Origins of Easter

THE  Saxon goddess Ostara, root of the word Easter, symbolized the dawn, the warm Spring sun, and much more.

Without the cyclic journey of the sun there would be no glorious bursting forth of nature at Easter-time.

“Just as there is a real Christmas—the time of winter solstice, explains the Theosophy School text, The Eternal Verities—”so there is a real Easter, a Sun-cycle, the time of the Vernal Equinox, on March 21st.”

The Sun-cycle ushers spring-time into the world above the equator, and the ancients regarded this as the re-incarnation season of the year.

When the beautiful Goddess saw all this wonderful work of hers, she said: “Hereafter, every year I will have one day called Easter, after me. That day, all shall celebrate the awakening of Life from its winter sleep.

“Then shall all people be joyous and glad and give each other eggs as gifts, for the Egg shall be my symbol. So it is fitting, for all Life is first within the egg.”



Similar Goddesses were known in ancient cultures around the Mediterranean, and were celebrated in the springtime: Aphrodite from Cyprus, Astarte, from Phoenicia, Demeter, from Mycenae, Hathor from Egypt, Ishtar from Assyria, and Kali, from India.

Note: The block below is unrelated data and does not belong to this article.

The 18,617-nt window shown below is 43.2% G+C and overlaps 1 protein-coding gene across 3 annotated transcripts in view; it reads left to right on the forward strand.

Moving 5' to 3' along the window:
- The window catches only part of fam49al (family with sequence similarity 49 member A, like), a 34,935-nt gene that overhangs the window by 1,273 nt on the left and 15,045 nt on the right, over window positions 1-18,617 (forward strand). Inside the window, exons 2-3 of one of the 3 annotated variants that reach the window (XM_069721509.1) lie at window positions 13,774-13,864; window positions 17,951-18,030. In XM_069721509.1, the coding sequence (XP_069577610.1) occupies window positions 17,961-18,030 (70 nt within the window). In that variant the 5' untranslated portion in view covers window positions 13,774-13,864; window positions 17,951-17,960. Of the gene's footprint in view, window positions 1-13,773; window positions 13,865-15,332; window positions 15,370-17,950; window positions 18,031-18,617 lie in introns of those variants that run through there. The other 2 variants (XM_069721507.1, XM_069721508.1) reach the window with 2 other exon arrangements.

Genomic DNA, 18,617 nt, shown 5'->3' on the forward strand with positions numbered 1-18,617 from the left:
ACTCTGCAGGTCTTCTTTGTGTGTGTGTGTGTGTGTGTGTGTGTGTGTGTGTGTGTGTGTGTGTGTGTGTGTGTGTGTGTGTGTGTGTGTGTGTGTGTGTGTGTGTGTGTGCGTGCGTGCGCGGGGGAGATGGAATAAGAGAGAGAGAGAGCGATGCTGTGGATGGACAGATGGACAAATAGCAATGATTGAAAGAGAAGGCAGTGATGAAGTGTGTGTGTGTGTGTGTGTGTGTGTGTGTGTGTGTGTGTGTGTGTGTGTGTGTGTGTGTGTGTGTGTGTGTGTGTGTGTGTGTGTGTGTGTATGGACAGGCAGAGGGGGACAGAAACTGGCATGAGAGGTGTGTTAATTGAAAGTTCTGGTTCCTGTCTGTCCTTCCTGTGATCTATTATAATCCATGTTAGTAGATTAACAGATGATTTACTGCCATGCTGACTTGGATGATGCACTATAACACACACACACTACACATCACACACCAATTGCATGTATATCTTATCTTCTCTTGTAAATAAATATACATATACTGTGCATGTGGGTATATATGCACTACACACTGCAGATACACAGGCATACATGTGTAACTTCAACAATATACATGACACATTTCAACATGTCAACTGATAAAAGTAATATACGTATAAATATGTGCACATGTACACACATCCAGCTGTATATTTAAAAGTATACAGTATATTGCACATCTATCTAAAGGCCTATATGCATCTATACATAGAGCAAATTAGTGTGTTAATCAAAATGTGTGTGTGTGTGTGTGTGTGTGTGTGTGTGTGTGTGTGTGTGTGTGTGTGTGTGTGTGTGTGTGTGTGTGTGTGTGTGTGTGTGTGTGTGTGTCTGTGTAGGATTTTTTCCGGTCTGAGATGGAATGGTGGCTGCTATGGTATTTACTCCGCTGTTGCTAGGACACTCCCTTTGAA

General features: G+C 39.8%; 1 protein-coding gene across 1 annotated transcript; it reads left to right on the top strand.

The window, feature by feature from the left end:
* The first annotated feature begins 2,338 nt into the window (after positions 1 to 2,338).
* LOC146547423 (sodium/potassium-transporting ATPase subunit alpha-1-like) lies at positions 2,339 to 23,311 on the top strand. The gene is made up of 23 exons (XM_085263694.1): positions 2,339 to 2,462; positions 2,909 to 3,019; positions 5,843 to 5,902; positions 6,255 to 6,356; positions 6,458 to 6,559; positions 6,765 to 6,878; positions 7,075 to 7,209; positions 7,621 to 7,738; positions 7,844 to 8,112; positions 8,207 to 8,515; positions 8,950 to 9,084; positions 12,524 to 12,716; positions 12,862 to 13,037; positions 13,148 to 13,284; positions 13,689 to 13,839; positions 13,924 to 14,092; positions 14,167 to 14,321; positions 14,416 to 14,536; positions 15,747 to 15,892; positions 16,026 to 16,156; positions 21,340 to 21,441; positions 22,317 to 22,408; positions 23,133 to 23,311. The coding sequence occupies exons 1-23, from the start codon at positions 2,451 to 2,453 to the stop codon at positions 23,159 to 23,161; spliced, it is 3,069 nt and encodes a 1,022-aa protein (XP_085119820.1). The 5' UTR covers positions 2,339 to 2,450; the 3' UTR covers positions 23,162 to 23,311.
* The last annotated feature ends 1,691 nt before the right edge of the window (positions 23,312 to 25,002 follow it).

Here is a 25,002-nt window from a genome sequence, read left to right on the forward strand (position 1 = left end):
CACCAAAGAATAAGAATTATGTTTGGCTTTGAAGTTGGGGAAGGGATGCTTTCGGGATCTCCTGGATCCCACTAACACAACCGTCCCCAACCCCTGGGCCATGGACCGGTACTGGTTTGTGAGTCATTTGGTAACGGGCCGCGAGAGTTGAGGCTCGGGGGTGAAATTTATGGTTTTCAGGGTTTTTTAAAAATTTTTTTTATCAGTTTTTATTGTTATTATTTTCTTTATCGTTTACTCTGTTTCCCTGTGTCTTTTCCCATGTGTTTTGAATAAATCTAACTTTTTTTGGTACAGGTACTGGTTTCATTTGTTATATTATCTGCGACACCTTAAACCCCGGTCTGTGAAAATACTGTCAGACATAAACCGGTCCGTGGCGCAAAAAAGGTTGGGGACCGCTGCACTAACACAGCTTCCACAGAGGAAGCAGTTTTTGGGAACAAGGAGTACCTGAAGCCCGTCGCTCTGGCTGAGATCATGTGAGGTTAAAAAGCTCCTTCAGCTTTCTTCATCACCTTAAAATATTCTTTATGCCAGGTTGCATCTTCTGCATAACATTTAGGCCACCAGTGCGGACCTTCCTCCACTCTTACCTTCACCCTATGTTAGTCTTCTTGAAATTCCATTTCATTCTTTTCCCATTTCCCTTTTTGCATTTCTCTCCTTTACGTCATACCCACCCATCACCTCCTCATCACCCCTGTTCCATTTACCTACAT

Perhaps some of the most impressive egg designs of Easter are known as Pysanka. These Ukrainian treasures (examples here) are hollowed-out eggs decorated with traditional Ukrainian folk designs.

This post is updated and republished at:

Goddess of Spring


3 responses to “Origins of Easter

  1. Beautiful…nurtures the both the adult and the little kid in me! Thank you for this posting. Happy Renewal To All!


  2. Easter is a moveable feast, which means that it does not occur on the same date every year. The Council of Nicaea (A.D. 325) set the date of Easter as the Sunday following the paschal full moon, which is the full moon that falls on or after the vernal (spring) equinox.


  3. Very, very interesting. Thanks. Isn’t there another Pagan source that puts Easter the first Sunday following the first full-moon that follows the Spring Equinox?


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